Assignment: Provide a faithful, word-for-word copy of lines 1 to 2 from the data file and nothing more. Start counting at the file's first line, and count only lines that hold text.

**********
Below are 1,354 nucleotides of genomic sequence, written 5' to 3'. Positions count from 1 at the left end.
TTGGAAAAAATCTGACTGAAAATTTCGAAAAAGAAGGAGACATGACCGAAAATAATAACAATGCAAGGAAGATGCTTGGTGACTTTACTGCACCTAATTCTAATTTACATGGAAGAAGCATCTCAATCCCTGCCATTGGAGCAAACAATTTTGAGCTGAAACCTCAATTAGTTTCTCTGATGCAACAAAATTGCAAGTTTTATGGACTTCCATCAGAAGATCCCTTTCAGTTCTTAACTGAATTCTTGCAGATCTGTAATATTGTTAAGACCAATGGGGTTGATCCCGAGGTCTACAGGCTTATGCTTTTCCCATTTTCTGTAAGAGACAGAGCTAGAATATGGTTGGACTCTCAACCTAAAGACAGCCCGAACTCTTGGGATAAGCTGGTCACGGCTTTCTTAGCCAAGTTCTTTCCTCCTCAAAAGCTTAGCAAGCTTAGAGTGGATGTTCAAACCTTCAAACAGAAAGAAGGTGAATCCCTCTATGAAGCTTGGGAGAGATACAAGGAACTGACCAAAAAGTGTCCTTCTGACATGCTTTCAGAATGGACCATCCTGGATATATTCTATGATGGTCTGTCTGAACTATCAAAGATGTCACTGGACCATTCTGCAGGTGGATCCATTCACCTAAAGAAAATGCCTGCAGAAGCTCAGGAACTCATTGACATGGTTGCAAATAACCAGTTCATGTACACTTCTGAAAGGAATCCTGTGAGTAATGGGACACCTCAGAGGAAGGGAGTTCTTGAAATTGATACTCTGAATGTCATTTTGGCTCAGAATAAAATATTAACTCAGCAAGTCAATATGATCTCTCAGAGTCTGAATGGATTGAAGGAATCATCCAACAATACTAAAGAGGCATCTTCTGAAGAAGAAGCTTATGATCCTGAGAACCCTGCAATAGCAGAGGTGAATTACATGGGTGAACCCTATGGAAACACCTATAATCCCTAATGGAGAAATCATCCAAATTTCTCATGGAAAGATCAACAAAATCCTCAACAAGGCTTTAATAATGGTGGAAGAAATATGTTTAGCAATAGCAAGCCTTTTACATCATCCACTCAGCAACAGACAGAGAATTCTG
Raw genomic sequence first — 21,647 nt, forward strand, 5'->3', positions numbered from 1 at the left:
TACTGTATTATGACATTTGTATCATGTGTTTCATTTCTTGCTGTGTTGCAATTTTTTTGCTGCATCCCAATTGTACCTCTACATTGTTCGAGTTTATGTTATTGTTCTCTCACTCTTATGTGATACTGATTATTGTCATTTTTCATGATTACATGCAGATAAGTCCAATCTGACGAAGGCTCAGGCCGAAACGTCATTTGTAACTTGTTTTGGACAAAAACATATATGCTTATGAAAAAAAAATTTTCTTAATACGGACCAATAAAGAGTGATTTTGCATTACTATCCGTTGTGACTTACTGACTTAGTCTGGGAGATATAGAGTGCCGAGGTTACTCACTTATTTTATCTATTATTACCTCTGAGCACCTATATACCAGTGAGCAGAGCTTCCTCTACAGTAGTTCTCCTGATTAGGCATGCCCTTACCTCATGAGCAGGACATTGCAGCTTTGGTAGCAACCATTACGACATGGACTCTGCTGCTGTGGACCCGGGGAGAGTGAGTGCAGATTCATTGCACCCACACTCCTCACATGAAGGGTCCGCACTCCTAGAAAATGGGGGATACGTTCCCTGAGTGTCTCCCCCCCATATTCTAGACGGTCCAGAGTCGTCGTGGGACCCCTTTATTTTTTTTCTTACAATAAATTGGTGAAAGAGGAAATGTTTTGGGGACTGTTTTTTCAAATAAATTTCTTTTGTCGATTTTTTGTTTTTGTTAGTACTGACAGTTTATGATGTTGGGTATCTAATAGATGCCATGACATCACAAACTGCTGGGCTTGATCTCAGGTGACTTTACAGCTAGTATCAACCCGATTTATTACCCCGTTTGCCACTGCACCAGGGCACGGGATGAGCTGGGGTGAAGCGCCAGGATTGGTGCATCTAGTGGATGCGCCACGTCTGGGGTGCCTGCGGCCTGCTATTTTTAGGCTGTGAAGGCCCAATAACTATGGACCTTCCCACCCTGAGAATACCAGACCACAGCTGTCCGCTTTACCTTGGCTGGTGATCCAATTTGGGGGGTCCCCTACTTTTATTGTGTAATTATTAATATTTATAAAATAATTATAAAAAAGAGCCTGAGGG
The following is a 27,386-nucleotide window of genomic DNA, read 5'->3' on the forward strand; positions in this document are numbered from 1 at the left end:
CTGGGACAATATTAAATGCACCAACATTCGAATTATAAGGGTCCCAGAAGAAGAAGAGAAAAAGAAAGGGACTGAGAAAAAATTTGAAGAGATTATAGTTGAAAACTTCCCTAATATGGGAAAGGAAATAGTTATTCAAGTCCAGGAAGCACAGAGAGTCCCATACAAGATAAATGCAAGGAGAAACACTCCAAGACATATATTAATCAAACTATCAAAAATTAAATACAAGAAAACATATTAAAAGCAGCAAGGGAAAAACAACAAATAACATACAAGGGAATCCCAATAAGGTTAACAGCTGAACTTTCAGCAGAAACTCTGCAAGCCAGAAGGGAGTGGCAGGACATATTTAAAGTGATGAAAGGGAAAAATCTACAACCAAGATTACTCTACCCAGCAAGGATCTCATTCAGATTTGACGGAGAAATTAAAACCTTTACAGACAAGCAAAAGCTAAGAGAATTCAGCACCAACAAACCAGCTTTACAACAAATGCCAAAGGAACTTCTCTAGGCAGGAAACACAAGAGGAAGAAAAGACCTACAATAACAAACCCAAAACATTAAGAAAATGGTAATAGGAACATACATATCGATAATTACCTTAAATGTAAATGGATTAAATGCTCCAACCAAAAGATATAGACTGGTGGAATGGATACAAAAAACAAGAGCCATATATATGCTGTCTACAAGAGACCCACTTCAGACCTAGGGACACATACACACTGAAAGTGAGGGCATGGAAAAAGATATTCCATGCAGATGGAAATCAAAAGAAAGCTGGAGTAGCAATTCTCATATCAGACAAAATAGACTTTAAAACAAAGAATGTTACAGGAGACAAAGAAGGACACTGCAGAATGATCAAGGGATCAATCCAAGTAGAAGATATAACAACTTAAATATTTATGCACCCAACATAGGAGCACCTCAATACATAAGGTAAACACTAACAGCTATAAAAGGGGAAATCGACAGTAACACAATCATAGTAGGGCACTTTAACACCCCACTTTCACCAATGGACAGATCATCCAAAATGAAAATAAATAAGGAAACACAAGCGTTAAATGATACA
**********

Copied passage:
Below are 1,354 nucleotides of genomic sequence, written 5' to 3'. Positions count from 1 at the left end.
TTGGAAAAAATCTGACTGAAAATTTCGAAAAAGAAGGAGACATGACCGAAAATAATAACAATGCAAGGAAGATGCTTGGTGACTTTACTGCACCTAATTCTAATTTACATGGAAGAAGCATCTCAATCCCTGCCATTGGAGCAAACAATTTTGAGCTGAAACCTCAATTAGTTTCTCTGATGCAACAAAATTGCAAGTTTTATGGACTTCCATCAGAAGATCCCTTTCAGTTCTTAACTGAATTCTTGCAGATCTGTAATATTGTTAAGACCAATGGGGTTGATCCCGAGGTCTACAGGCTTATGCTTTTCCCATTTTCTGTAAGAGACAGAGCTAGAATATGGTTGGACTCTCAACCTAAAGACAGCCCGAACTCTTGGGATAAGCTGGTCACGGCTTTCTTAGCCAAGTTCTTTCCTCCTCAAAAGCTTAGCAAGCTTAGAGTGGATGTTCAAACCTTCAAACAGAAAGAAGGTGAATCCCTCTATGAAGCTTGGGAGAGATACAAGGAACTGACCAAAAAGTGTCCTTCTGACATGCTTTCAGAATGGACCATCCTGGATATATTCTATGATGGTCTGTCTGAACTATCAAAGATGTCACTGGACCATTCTGCAGGTGGATCCATTCACCTAAAGAAAATGCCTGCAGAAGCTCAGGAACTCATTGACATGGTTGCAAATAACCAGTTCATGTACACTTCTGAAAGGAATCCTGTGAGTAATGGGACACCTCAGAGGAAGGGAGTTCTTGAAATTGATACTCTGAATGTCATTTTGGCTCAGAATAAAATATTAACTCAGCAAGTCAATATGATCTCTCAGAGTCTGAATGGATTGAAGGAATCATCCAACAATACTAAAGAGGCATCTTCTGAAGAAGAAGCTTATGATCCTGAGAACCCTGCAATAGCAGAGGTGAATTACATGGGTGAACCCTATGGAAACACCTATAATCCCTAATGGAGAAATCATCCAAATTTCTCATGGAAAGATCAACAAAATCCTCAACAAGGCTTTAATAATGGTGGAAGAAATATGTTTAGCAATAGCAAGCCTTTTACATCATCCACTCAGCAACAGACAGAGAATTCTG